You can create other admin users with similar privileges to the amAdmin user by delegating administration but you should be aware that these users will not function in exactly the same way as the amAdmin user. Some aspects of the amAdmin functionality is hard-coded and therefore only applies to the amAdmin user. From About the amAdmin User:
The amAdmin account cannot be deleted since it is hard-coded in the source code of several files.
This article looks at the capabilities of amAdmin and delegated administrators in more detail, and covers:
You can delegate tasks based on privileges. See How do I add privileges to identity groups in AM (All versions)? and Delegating Privileges for details on how you assign privileges and what privileges you can assign.
The following diagram illustrates the scope of control by administrator users at different levels; this is discussed in more detail below:
Top level realm
If you create an administrator user in the top level realm with all the privileges listed in Delegating Privileges, they will have full control over the configuration and services of the top level realm, including the ability to add and update sub-realms. Such an administrator user is operationally equivalent to the amAdmin user.
See the amAdmin only tasks section below for details on the limitations of a top level realm administrator compared to the amAdmin user.
If you create an administrator user in a sub-realm (child realm) with all the privileges listed in Delegating Privileges, they will be able to add services and alter the configuration of the sub-realm to which they belong and any sub-realms beneath that level. They will not be able to do anything at a Server instance or global level.
A sub-realm administrator cannot perform the following tasks:
- Alter Global service configuration defaults that impact all realms.
- Configure the following details for a Server instance:
- File system installation locations.
- Site and load balancing information.
- Logging locations.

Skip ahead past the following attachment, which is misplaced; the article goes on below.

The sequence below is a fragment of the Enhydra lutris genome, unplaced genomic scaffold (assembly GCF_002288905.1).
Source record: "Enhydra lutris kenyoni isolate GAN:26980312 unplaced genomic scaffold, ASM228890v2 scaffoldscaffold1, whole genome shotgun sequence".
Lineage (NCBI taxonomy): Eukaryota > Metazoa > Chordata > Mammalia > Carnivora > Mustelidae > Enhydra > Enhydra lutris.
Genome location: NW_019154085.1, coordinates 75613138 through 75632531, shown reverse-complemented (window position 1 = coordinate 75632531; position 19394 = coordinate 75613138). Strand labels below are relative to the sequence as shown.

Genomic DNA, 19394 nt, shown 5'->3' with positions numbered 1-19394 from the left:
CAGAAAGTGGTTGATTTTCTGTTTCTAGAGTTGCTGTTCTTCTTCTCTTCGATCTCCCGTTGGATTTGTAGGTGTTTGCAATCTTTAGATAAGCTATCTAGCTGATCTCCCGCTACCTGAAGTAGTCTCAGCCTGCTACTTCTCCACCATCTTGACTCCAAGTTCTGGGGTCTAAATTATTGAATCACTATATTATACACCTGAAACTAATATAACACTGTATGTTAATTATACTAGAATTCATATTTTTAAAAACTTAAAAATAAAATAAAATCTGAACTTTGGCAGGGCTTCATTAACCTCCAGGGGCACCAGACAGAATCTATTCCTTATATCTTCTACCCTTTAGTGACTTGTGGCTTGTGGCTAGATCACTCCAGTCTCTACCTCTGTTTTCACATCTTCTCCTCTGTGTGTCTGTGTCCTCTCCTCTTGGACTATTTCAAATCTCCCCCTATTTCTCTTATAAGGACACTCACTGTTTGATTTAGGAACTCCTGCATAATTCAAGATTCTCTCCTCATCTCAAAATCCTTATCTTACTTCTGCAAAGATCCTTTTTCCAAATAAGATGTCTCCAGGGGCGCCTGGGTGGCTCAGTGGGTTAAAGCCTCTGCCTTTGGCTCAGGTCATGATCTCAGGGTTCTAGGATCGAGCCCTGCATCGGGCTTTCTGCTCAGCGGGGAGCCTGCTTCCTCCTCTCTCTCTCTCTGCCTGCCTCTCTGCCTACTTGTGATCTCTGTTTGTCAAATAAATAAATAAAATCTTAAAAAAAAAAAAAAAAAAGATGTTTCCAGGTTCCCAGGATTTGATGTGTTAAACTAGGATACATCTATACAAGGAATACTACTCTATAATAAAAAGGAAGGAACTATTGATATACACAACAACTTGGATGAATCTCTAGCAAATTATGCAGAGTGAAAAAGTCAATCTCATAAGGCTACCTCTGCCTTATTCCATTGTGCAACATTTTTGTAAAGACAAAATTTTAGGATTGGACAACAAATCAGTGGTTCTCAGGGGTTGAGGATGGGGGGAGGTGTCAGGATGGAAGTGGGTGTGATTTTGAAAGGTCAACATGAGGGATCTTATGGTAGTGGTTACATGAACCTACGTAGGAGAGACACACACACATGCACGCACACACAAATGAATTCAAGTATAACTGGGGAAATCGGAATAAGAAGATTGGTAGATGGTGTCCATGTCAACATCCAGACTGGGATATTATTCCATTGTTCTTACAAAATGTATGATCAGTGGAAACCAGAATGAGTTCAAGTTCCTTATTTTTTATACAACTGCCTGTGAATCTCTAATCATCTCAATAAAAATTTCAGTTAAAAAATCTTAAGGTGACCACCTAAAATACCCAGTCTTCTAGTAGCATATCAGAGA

- Keystore configuration.
- Encryption and Certificate Revocation.
- Core Token Service configuration.
- User-Managed Access storage configuration.
- Advanced parameters, instance and debug configuration.
- Changing the amAdmin user's password. See About the amAdmin User for further information.
- Recording troubleshooting information via REST. See How do I record troubleshooting information in AM (All versions)? for further information.
- Logging in to a server once the maximum number of sessions has been exceeded. However, the amAdmin user cannot log in to a realm if client-based sessions are configured (but a delegated administrator can).
- Using the following directory JSP endpoints, which are detailed in JSP Files:
- Logback.jsp (AM 7 and later)
- Debug.jsp (pre-AM 7)
- ssoadm.jsp (this page was removed in AM 5.5, deprecated in AM 5 and deactivated by default prior to that to prevent potential misuse)
- Triggering the following workflow tasks accessed from the realm level Common Tasks page (pre-AM 7) - these workflows are triggered by the AjaxProxy.jsp endpoint, which is detailed in Console Ajax JSP Files. Only the amAdmin user has access to this endpoint:
- Configure SAMLv2 Provider
- Configure OAuth Provider
- Create Fedlet Configuration
- Configure Google Apps
- Configure Salesforce CRM
- Configure Social Authentication
Delegated administrators can manually configure the providers, services and SAML entities configured via these workflow tasks; automation is also possible for delegated users via ssoadm and REST (where REST is available).
- Configuring SOAP and REST via the console (delegated administrators can configure these via ssoadm). Again, these configuration pages rely on the AjaxProxy.jsp endpoint, which is only accessible to the amAdmin user.
The amAdmin user is likely to have faster response times when compared to a user with delegated administrative privileges. This is because delegation policies explicitly check to see if the current user is the amAdmin user:
- If they are, it is assumed that all operations are permitted.
- If they aren't, additional checks are performed to see if the group they belong to has been delegated the correct privilege.